Correct brain shift Perform tumor board immediately after scanning the patient to discuss the possibilities of treatment for residual disease, or in cases with frozen section demonstrating treatment effect determining the need for reoperation with oncologist and radiotherapist Excellent option in brain metastasis radionecrosis, where the extent of resection is difficult to define under the microscope An option to define EOR in infiltrative skull base tumors that are otherwise analyzed only by serial margin pathology We also present a new technique in 15 cases of gliomas that underwent awake craniotomy to achieve a safe resection combined with next-door iMRI to maximize resection. A gross total resection was achieved in 9 of 15 cases; only 3 temporary deficits occurred, with no infections. The median length of surgery was 5.2 hours. From our point of view, this is an ideal means of carrying out maximal (using iMRI) safe (performing awake craniotomy) resection.
Correct brain shift
Perform tumor board immediately after scanning the patient to discuss the possibilities of treatment for residual disease, or in cases with frozen section demonstrating treatment effect determining the need for reoperation with oncologist and radiotherapist
Excellent option in brain metastasis radionecrosis, where the extent of resection is difficult to define under the microscope
An option to define EOR in infiltrative skull base tumors that are otherwise analyzed only by serial margin pathology
We also present a new technique in 15 cases of gliomas that underwent awake craniotomy to achieve a safe resection combined with next-door iMRI to maximize resection. A gross total resection was achieved in 9 of 15 cases; only 3 temporary deficits occurred, with no infections. The median length of surgery was 5.2 hours. From our point of view, this is an ideal means of carrying out maximal (using iMRI) safe (performing awake craniotomy) resection.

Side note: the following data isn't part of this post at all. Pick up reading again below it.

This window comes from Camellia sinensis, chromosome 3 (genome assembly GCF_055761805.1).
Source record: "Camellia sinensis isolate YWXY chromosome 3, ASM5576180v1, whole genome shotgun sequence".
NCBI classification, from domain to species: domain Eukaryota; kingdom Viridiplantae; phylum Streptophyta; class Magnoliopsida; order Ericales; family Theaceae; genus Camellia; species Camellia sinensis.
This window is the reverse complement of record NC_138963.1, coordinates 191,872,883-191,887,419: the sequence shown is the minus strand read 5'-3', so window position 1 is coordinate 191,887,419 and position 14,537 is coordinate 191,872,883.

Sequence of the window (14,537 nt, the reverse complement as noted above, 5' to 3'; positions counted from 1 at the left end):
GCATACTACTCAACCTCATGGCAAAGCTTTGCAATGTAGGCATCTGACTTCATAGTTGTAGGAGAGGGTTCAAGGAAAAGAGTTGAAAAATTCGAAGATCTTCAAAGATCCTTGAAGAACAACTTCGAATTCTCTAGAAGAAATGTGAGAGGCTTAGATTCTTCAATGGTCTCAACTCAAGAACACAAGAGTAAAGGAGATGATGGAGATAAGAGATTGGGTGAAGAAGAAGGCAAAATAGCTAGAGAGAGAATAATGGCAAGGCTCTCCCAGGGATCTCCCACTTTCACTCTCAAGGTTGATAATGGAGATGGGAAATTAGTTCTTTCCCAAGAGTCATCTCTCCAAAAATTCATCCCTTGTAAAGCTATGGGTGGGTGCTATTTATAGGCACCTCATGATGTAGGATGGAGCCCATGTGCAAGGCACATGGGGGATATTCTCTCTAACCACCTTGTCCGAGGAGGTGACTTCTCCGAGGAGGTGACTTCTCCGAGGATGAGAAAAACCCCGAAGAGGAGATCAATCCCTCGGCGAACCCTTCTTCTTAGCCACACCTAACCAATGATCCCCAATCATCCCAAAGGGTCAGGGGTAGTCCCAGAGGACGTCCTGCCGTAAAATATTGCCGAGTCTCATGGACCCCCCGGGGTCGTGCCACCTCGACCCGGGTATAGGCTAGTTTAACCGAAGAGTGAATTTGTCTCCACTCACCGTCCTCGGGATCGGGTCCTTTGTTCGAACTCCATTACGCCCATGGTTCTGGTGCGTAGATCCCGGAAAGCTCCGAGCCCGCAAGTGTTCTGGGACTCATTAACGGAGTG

We conclude that iMRI is another helpful, safe, and complementary tool, and that performing awake craniotomy in the iMRI is an excellent option to achieve maximal safe resection.
Author: Zvi Ram, MD (Tel-Aviv, Israel)
Title: Awake craniotomy – surgical pearls and pitfalls
A greater EOR of intrinsic brain tumors has been shown to be significantly predictive of OS. Accomplishing a maximal resection, however, is limited by the presence of functionality in the involved brain. Furthermore, anatomy varies widely among individuals, and functionality is relative to the adjacent areas of brain, networks of connectivity, and even to the function being performed. Functionality also encompasses a range of complexity, and preservation of function requires consideration of a variety of sensory and cognitive modalities. Intraoperative stimulation mapping (ISM) and monitoring of various neurological functions is a technology used to achieve maximal tumor resection when lesions are located within or adjacent to functional brain regions. In resections of supratentorial infiltrative gliomas involving eloquent locations, procedures performed with ISM were less than half as likely to be associated with late severe neurologic deficit than cases performed without ISM, but they also achieved a greater EOR.